Is Hypnosis Real?
What research says about how it works in the brain — and the many conditions it may be useful for
Welcome to my new column for Elemental. Each Tuesday, I’ll attempt to answer a thought-provoking health question with the help of one or two experts. If you’d like to suggest a topic, please email me at firstname.lastname@example.org.
Hypnosis has long struggled with branding issues. For many, the term still conjures visions of swinging pocket watches and charlatans incanting, “Look into my eyes.” (No thank you.)
Jessie Kittle wants to dispel all those old associations and misconceptions. “The idea that you can take over someone’s brain and run them around like a puppet against their will — that doesn’t happen,” says Kittle, who is a doctor and a clinical assistant professor of medicine, psychiatry, and behavioral sciences at Stanford University.
Kittle has published several papers on hypnosis. When I spoke with her, she told me that she gets asked all the time whether hypnosis is real. During her early days as a hospital physician, she wondered this herself. To find the answer, she started digging through the published scholarship. “I found this ridiculous amount of medical literature going back decades and all of these clinical outcomes showing hypnosis to be effective for many different conditions,” she said. “It blew my mind.”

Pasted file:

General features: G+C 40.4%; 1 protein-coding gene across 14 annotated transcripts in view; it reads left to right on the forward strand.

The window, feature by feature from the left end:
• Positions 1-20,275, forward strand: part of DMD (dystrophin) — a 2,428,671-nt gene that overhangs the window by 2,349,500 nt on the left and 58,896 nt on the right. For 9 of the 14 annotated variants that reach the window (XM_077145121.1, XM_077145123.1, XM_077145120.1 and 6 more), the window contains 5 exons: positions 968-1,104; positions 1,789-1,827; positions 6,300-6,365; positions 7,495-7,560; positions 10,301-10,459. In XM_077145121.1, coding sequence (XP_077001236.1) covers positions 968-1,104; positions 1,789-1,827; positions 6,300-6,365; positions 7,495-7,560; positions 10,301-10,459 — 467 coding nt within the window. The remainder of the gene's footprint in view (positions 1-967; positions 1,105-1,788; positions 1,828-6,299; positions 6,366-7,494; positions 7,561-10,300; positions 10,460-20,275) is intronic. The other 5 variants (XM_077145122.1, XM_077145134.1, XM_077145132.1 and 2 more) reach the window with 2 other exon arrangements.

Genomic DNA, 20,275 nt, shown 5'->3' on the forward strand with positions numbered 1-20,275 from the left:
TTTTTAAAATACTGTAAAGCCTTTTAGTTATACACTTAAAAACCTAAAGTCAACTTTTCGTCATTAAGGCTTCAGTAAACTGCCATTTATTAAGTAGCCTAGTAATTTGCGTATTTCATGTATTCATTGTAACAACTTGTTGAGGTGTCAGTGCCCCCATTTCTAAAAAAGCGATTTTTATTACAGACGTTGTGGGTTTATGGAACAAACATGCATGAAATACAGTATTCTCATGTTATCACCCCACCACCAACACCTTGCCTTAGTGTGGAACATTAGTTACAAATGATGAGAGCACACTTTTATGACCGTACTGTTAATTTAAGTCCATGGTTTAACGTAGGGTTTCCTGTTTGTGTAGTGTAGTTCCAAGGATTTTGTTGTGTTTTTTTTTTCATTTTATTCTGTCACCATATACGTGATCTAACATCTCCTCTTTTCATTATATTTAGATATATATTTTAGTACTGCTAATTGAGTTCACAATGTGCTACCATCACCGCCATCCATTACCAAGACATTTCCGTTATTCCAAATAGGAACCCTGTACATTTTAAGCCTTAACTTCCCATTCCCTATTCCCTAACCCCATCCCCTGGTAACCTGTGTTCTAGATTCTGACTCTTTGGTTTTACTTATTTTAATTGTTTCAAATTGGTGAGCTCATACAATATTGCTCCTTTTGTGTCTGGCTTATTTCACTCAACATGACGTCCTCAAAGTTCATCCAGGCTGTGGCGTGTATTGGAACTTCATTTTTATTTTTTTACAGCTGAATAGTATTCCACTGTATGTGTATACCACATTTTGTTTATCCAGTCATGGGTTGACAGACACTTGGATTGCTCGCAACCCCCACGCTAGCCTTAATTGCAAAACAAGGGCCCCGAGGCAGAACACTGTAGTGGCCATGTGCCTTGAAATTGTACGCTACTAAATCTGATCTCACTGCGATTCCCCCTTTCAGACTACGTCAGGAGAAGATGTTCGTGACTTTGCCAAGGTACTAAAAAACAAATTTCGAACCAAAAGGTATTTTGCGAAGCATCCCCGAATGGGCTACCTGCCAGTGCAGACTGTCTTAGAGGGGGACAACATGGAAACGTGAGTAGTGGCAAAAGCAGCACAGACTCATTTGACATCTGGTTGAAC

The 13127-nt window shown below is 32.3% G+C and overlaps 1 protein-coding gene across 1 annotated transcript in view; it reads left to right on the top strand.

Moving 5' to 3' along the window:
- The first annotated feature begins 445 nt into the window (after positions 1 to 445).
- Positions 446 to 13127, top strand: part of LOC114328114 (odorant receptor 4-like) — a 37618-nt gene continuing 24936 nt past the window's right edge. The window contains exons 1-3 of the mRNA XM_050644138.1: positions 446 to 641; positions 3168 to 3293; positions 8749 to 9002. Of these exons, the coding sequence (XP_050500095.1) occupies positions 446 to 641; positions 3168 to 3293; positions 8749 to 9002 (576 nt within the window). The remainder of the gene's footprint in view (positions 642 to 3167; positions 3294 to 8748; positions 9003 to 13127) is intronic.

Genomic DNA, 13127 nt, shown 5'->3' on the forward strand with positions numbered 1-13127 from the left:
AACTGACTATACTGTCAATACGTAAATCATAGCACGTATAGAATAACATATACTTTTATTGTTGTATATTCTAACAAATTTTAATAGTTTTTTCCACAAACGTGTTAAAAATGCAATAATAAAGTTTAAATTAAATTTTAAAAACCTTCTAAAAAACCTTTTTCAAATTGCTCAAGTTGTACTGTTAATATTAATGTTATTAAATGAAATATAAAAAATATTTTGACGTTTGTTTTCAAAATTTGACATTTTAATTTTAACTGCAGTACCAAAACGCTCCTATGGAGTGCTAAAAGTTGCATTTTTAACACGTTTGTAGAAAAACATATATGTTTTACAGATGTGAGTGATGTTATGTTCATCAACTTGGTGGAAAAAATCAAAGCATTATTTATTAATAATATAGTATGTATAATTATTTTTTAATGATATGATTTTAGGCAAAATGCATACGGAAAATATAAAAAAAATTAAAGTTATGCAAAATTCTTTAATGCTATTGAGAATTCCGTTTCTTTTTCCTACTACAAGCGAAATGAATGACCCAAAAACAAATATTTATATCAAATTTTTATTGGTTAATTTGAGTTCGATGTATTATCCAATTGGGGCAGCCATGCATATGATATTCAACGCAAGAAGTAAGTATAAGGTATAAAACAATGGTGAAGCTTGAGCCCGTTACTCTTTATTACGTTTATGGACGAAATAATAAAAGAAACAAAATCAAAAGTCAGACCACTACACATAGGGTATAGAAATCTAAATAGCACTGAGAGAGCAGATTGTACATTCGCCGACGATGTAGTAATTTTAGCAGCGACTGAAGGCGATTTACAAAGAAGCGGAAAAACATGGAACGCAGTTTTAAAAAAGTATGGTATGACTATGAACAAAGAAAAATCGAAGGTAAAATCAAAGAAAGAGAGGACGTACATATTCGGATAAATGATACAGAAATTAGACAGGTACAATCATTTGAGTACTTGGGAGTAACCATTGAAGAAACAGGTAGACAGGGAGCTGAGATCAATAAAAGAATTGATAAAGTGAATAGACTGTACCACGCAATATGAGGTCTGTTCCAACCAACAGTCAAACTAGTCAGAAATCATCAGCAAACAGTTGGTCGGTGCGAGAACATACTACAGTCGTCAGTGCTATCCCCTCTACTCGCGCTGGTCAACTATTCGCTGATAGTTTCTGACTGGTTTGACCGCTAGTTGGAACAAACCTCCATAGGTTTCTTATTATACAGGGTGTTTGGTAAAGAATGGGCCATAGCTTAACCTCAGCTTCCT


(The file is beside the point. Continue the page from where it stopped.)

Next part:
I asked her what hypnosis is, exactly, and she told me that it’s a brain state in which a person has the ability — usually with an administrator’s help — to assume some control over mental processes that we tend to think of as uncontrollable. “You can think of hypnosis as a way to align your conscious intention to feel better with your subconscious mind’s ability to make you feel better,” she explained.
The science-supported concepts that underlie hypnosis can be abstruse. But the basic idea is that conscious experience — what we each think of as reality — is an invention of the brain. That doesn’t mean it’s fake; the reality that the brain makes is usually based on objective information. But take 10 people and expose them to the exact same situation — whether it’s a needle poke, a public-speaking engagement, or a roller coaster ride…